# SALib v0.7.1: Group Sampling & Nonuniform Distributions

This post discusses the changes to the Python library SALib in version 0.7.1, with some examples of how to use the new capabilities. The two major additions in this version were: group sampling for Sobol’ sensitivity analysis and specifying nonuniform distributions for variables.

## Sobol’ Indices Group Sampling

Previous versions of SALib allowed one to calculate the first-order, total-order, and second-order indices for individual input parameters. These same indices can be defined for groups of input parameters (see Saltelli (2002) for more discussion). The main change is adding an item called ‘groups’  to the problem dictionary, which specifies the group of each parameter. Here is some example code. Notice in the ‘groups’  entry in the problem definition.

```
from SALib.sample import saltelli
from SALib.analyze import sobol
import numpy as np

# example function
def sampleModel(x):
y = x[:,0]**1.5 + x[:,1] + 2*x[:,2] + x[:,3] + np.exp(0.3*x[:,4]) + x[:,5] \
+ 2*x[:,1]*x[:,4] + (x[:,0]*x[:,5])**2
return y

# problem definition
prob_gps_code = {
'num_vars':6,
'names': ['P1','P2','P3','P4','P5','P6'],
'bounds':[[0.0, 1.0], [2.0, 3.0], [0.5, 1.0], [0.0, 5.0], [-0.5, 0.5], [0.0, 1.0]],
'groups':['group1','group2','group1','group1','group2','group3']
}
# generating parameter values
param_vals_gps_code = saltelli.sample(prob_gps_code, 10000,calc_second_order=True)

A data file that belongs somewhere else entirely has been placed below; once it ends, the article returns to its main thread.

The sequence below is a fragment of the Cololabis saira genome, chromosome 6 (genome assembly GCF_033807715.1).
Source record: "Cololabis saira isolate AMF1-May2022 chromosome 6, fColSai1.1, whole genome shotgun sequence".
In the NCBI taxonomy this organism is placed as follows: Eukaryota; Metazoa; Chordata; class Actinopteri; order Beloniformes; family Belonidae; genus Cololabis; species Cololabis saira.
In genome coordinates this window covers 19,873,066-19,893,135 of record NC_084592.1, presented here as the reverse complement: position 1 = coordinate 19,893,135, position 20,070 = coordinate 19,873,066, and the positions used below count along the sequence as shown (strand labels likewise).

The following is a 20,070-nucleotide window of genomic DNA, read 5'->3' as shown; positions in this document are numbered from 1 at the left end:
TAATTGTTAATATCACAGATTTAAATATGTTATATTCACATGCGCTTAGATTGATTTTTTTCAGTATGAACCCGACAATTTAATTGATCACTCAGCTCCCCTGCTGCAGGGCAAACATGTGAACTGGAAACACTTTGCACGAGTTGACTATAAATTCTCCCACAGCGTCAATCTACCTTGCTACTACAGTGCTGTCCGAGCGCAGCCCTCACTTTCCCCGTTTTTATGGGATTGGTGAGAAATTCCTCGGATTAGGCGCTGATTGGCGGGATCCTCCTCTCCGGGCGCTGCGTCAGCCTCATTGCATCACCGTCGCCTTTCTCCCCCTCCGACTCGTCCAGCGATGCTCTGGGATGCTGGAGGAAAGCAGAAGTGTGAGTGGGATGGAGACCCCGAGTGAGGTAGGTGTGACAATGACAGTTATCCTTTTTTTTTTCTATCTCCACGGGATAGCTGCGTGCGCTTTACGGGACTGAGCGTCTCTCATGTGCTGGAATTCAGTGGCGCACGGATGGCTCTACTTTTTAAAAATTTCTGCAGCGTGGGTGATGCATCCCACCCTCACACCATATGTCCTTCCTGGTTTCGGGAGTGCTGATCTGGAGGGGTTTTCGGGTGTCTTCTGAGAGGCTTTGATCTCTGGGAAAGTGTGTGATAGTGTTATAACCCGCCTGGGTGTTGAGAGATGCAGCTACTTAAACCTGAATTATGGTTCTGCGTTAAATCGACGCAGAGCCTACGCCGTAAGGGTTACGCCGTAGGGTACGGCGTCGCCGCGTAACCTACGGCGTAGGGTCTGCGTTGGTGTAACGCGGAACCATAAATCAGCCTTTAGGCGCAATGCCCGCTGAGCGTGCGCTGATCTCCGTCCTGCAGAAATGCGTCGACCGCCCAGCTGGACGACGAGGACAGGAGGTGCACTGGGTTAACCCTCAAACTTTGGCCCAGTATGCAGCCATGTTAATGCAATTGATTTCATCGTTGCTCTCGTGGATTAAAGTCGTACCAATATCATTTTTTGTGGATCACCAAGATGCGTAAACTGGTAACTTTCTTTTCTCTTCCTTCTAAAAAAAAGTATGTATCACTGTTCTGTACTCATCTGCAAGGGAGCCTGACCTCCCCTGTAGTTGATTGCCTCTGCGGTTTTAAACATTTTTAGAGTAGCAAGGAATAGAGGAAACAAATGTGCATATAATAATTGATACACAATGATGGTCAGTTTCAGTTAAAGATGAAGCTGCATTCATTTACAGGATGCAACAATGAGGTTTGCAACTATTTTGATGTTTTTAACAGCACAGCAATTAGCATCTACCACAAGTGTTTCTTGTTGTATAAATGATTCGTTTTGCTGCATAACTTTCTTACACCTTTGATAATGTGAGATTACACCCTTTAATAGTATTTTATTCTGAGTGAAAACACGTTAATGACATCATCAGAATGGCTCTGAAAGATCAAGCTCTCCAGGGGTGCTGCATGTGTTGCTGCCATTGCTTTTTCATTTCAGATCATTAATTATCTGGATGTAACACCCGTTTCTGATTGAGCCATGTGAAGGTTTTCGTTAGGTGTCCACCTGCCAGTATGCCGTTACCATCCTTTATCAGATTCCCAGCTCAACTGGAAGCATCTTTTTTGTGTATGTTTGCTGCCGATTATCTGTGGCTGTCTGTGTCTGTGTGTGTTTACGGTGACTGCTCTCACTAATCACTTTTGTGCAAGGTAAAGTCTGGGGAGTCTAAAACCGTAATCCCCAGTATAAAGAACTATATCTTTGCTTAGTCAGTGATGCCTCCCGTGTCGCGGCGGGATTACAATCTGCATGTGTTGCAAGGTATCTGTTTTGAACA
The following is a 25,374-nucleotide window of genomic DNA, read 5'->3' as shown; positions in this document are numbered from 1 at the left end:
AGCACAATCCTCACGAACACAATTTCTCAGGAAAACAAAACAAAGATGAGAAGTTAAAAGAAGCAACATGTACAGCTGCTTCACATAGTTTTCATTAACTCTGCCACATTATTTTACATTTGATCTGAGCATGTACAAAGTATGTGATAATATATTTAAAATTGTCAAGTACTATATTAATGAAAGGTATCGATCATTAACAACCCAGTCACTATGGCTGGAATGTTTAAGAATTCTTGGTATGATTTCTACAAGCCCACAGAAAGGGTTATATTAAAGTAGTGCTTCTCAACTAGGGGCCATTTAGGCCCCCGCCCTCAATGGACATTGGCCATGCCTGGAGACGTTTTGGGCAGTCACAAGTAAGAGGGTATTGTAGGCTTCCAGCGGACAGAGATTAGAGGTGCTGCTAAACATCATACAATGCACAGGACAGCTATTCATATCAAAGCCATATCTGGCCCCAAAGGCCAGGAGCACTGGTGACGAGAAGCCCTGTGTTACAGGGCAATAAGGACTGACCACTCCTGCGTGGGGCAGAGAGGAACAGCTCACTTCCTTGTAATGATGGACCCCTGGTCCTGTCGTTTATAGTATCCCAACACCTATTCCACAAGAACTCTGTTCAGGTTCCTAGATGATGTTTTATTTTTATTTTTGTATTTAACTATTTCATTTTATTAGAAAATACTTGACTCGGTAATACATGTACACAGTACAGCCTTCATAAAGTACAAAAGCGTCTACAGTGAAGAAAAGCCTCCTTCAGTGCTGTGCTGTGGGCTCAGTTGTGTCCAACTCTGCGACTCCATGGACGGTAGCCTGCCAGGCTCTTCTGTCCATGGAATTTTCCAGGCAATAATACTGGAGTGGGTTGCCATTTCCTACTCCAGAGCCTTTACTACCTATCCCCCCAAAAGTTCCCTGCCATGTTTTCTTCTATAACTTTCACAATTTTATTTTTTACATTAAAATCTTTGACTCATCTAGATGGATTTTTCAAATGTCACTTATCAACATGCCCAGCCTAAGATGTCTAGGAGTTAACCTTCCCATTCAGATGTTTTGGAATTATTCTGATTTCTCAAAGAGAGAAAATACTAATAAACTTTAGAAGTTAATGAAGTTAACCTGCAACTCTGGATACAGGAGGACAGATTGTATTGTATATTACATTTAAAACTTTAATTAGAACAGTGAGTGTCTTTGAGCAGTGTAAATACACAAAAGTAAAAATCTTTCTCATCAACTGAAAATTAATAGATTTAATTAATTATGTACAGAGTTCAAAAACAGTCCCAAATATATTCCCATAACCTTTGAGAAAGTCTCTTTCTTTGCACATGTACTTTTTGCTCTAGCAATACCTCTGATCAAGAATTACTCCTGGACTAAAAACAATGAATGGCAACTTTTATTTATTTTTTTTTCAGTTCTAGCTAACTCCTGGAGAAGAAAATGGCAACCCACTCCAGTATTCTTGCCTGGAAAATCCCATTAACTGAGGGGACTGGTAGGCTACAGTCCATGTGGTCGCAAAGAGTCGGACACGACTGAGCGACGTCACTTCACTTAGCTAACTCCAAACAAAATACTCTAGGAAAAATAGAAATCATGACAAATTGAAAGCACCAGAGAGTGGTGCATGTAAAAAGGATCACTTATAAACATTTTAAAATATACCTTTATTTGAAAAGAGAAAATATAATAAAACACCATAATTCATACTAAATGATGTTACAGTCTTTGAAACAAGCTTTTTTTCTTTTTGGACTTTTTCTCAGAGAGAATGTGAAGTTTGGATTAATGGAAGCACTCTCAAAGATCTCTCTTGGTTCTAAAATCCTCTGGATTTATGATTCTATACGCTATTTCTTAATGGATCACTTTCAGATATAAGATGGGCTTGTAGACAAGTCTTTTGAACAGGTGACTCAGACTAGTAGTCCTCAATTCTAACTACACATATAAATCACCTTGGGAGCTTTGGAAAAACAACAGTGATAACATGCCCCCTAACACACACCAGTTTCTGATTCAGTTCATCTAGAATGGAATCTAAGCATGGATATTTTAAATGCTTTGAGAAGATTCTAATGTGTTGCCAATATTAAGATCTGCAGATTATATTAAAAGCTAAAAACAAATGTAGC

# calculating model output values
Y_gps_code = sampleModel(param_vals_gps_code)

# completing Sobol' sensitivity analysis
Si_gps_code = sobol.analyze(prob_gps_code,Y_gps_code,calc_second_order=True,print_to_console=True)

```

The output from this code is given below. In this case the first-order indices (S1’s) are the index that is closed for the group. The S1 for group1 ( P1, P3, and P4) would be equivalent to summing:  S1 for P1, P3, and P4; S2 for (P1 & P3), (P1 & P4), and (P3 & P4); and S3 for (P1 & P3 & P4). All of the equations used in calculating the sensitivity indices are the same, but now they are for groups of variables.

```Group S1 S1_conf ST ST_conf
group1 0.471121 0.081845 0.472901 0.011769
group2 0.498600 0.078950 0.497005 0.013081
group3 0.030502 0.019188 0.031736 0.001041

Group_1 Group_2 S2 S2_conf
group1 group2 0.000618 0.159951
group1 group3 0.002170 0.161403
group2 group3 -0.003324 0.155224```

Note: You can also use the `read_param_file()` function to define the problem. For the above example the problem file would look like:

```P1,0.0,1.0,group1
P2,2.0,3.0,group2
P3,0.5,1.0,group1
P4,0.0,5.0,group1
P5,-.5,.5,group2
P6,0.0,1.0,group3```

## Nonuniform Distributions

Often the variables in a sensitivity analysis are assumed to be distributed uniformly over some interval. In the updated version of the SALib it is possible to specify whether the each input parameter is triangular, normal, lognormal, or uniform. Each of these distributions interprets the ‘bounds’ in the problem dictionary separately, as listed below.

• Triangular, “triang” (assumed lower bound of 0)
• first “bound” is width of distribution (scale, must be greater than 0)
• second “bound” is location of peak as a fraction of the scale (must be on [0,1])
• Normal, “norm”
• first “bound” is the mean (location)
• second “bound” is the standard deviation (scale, must be greater than 0)
• Lognormal, “lognorm” (natural logarithms, assumed lower bound of 0)
• first “bound” is the ln-space mean
• second “bound” is the ln-space standard deviation (must be greater than 0)
• Uniform, “unif”
• first “bound” is the lower bound
• second “bound” is the upper bound (must be greater than lower bound)

Triangular and lognormal distributions with a non-zero lower bound can be obtained by adding the lower bound to the generated parameters before sending the input data to be evaluated by the model.

Building on the same example as above, the problem dictionary and related analysis would be completed as follows.